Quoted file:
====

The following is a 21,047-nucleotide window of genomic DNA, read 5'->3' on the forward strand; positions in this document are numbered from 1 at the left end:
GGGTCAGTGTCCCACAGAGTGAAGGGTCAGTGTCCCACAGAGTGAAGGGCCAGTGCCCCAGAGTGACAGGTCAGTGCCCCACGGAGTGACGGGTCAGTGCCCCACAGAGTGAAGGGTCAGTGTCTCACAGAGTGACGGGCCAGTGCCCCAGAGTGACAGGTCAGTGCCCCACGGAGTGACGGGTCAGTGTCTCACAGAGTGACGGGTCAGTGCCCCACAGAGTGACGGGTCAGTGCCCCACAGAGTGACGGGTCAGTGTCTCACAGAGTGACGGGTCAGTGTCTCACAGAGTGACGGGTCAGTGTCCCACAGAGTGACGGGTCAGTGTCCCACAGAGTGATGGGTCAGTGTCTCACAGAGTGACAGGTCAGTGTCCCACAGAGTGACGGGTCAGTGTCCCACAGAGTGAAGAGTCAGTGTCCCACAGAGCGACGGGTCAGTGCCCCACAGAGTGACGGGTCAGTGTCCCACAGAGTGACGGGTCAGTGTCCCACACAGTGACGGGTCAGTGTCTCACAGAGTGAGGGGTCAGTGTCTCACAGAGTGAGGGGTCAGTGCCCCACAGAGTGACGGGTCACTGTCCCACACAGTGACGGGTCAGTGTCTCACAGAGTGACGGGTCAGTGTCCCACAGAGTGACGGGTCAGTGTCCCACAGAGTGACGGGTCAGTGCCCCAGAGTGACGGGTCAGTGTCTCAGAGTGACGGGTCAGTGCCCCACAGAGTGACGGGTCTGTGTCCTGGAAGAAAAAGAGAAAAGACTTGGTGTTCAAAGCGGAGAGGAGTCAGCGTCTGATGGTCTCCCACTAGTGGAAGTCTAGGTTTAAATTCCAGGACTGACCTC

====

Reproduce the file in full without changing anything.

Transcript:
The following is a 21,047-nucleotide window of genomic DNA, read 5'->3' on the forward strand; positions in this document are numbered from 1 at the left end:
GGGTCAGTGTCCCACAGAGTGAAGGGTCAGTGTCCCACAGAGTGAAGGGCCAGTGCCCCAGAGTGACAGGTCAGTGCCCCACGGAGTGACGGGTCAGTGCCCCACAGAGTGAAGGGTCAGTGTCTCACAGAGTGACGGGCCAGTGCCCCAGAGTGACAGGTCAGTGCCCCACGGAGTGACGGGTCAGTGTCTCACAGAGTGACGGGTCAGTGCCCCACAGAGTGACGGGTCAGTGCCCCACAGAGTGACGGGTCAGTGTCTCACAGAGTGACGGGTCAGTGTCTCACAGAGTGACGGGTCAGTGTCCCACAGAGTGACGGGTCAGTGTCCCACAGAGTGATGGGTCAGTGTCTCACAGAGTGACAGGTCAGTGTCCCACAGAGTGACGGGTCAGTGTCCCACAGAGTGAAGAGTCAGTGTCCCACAGAGCGACGGGTCAGTGCCCCACAGAGTGACGGGTCAGTGTCCCACAGAGTGACGGGTCAGTGTCCCACACAGTGACGGGTCAGTGTCTCACAGAGTGAGGGGTCAGTGTCTCACAGAGTGAGGGGTCAGTGCCCCACAGAGTGACGGGTCACTGTCCCACACAGTGACGGGTCAGTGTCTCACAGAGTGACGGGTCAGTGTCCCACAGAGTGACGGGTCAGTGTCCCACAGAGTGACGGGTCAGTGCCCCAGAGTGACGGGTCAGTGTCTCAGAGTGACGGGTCAGTGCCCCACAGAGTGACGGGTCTGTGTCCTGGAAGAAAAAGAGAAAAGACTTGGTGTTCAAAGCGGAGAGGAGTCAGCGTCTGATGGTCTCCCACTAGTGGAAGTCTAGGTTTAAATTCCAGGACTGACCTC